This Portugal man braves dangerous cliffs to clean up coast

PORTUGAL-ENVIRONMENT-OCEAN
Miguel Lacerda, 62, goes down a cliff to collect trash at a beach at the coast near Sintra, Portugal. Photo: Reuters
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Cascais, Portugal: Every week, carrying a large bag to collect marine litter, sea-lover Miguel Lacerda climbs up and down dangerous 140-metre-high cliffs, dedicating himself to cleaning up Portugal's rocky coast.

Stories such as a whale with rubbish jammed in its stomach and a deep sea diver who found plastic waste in the Pacific Ocean's Mariana Trench, the deepest place on Earth, have shocked people around the world into tackling marine pollution. Sixty-two-year-old Lacerda is no exception.

After spending much of his life at sea, from diving in the cold waters of Antarctica to sailing across the Atlantic, Lacerda now wants future generations to be able enjoy the oceans as much as he did.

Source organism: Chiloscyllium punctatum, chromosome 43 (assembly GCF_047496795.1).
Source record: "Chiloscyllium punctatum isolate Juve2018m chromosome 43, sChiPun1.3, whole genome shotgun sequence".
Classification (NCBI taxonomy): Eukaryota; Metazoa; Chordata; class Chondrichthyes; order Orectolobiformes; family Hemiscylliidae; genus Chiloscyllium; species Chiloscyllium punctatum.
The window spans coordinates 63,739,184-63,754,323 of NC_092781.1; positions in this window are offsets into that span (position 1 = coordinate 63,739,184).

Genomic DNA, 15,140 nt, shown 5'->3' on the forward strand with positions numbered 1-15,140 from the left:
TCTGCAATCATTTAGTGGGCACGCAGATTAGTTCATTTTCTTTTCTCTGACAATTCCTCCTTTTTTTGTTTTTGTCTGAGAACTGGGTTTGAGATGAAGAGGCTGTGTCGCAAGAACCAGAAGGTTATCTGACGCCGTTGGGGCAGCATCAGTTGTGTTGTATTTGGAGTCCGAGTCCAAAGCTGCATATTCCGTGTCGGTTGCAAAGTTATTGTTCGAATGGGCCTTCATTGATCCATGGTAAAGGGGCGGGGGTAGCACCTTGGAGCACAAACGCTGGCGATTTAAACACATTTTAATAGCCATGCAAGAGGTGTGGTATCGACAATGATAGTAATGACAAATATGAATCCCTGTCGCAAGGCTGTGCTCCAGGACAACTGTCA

Portugal-environment

"Every time I dive, anywhere in the world, I always find trash," Lacerda told Reuters, explaining how a trip to Antarctica in 2010 inspired him to start collecting rubbish washed up on the cliffs near Portugal's capital Lisbon.

"Everybody goes on beach clean-ups but the cliffs are where no one wants to go," he said after a tiring morning searching for rubbish at the bottom of a cliff. It is only reachable by trekking along tough paths and carefully climbing down slippery rocks – sometimes using a rope.

In recent years, searching an area of the Portuguese coast only 3 km (1.9 miles) long, Lacerda has collected 30,000 litres of rubbish, from refrigerators to a plastic cup that traveled all the way across the Atlantic from a beach bar in Florida.

PORTUGAL-ENVIRONMENT-OCEAN

But most of the rubbish Lacerda finds comes from the fishing and shipping industries, including equipment used in lobster fishing in the United States and Canada.

Approximately 80% of marine litter originates on land but in the northeast Atlantic shipping and fishing "are very important litter sources", said the European Commission. Most of the debris is made of plastic.

"We cannot stand still," Lacerda said. "People who enjoy the sea have the duty to respect it."

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